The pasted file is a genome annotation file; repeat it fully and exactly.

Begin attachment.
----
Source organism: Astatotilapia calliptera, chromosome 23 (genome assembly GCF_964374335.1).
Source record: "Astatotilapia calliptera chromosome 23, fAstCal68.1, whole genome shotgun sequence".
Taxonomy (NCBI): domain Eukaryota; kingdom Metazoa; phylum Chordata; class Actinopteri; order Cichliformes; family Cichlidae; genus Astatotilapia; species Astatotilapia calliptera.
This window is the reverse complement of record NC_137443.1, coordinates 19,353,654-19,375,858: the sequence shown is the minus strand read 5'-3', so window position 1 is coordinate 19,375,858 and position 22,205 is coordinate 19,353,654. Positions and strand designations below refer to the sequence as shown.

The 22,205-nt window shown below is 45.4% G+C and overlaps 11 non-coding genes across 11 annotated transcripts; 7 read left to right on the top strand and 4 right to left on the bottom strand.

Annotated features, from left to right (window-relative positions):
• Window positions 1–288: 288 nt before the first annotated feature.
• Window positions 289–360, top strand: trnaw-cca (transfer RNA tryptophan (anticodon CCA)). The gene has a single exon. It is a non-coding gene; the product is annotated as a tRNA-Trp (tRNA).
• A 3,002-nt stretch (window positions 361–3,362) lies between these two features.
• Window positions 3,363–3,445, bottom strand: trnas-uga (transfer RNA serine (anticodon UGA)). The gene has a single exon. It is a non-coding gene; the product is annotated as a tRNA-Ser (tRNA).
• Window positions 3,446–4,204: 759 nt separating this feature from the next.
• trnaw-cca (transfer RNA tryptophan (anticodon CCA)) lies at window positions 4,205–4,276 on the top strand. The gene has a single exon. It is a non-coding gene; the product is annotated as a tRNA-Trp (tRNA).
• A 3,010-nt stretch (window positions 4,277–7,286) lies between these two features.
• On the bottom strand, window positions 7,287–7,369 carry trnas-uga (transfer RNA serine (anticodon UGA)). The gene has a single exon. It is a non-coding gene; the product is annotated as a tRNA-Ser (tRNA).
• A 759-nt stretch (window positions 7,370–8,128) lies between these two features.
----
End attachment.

Source organism: Astatotilapia calliptera, chromosome 23 (genome assembly GCF_964374335.1).
Source record: "Astatotilapia calliptera chromosome 23, fAstCal68.1, whole genome shotgun sequence".
Taxonomy (NCBI): domain Eukaryota; kingdom Metazoa; phylum Chordata; class Actinopteri; order Cichliformes; family Cichlidae; genus Astatotilapia; species Astatotilapia calliptera.
This window is the reverse complement of record NC_137443.1, coordinates 19,353,654-19,375,858: the sequence shown is the minus strand read 5'-3', so window position 1 is coordinate 19,375,858 and position 22,205 is coordinate 19,353,654. Positions and strand designations below refer to the sequence as shown.

The 22,205-nt window shown below is 45.4% G+C and overlaps 11 non-coding genes across 11 annotated transcripts; 7 read left to right on the top strand and 4 right to left on the bottom strand.

Annotated features, from left to right (window-relative positions):
• Window positions 1–288: 288 nt before the first annotated feature.
• Window positions 289–360, top strand: trnaw-cca (transfer RNA tryptophan (anticodon CCA)). The gene has a single exon. It is a non-coding gene; the product is annotated as a tRNA-Trp (tRNA).
• A 3,002-nt stretch (window positions 361–3,362) lies between these two features.
• Window positions 3,363–3,445, bottom strand: trnas-uga (transfer RNA serine (anticodon UGA)). The gene has a single exon. It is a non-coding gene; the product is annotated as a tRNA-Ser (tRNA).
• Window positions 3,446–4,204: 759 nt separating this feature from the next.
• trnaw-cca (transfer RNA tryptophan (anticodon CCA)) lies at window positions 4,205–4,276 on the top strand. The gene has a single exon. It is a non-coding gene; the product is annotated as a tRNA-Trp (tRNA).
• A 3,010-nt stretch (window positions 4,277–7,286) lies between these two features.
• On the bottom strand, window positions 7,287–7,369 carry trnas-uga (transfer RNA serine (anticodon UGA)). The gene has a single exon. It is a non-coding gene; the product is annotated as a tRNA-Ser (tRNA).
• A 759-nt stretch (window positions 7,370–8,128) lies between these two features.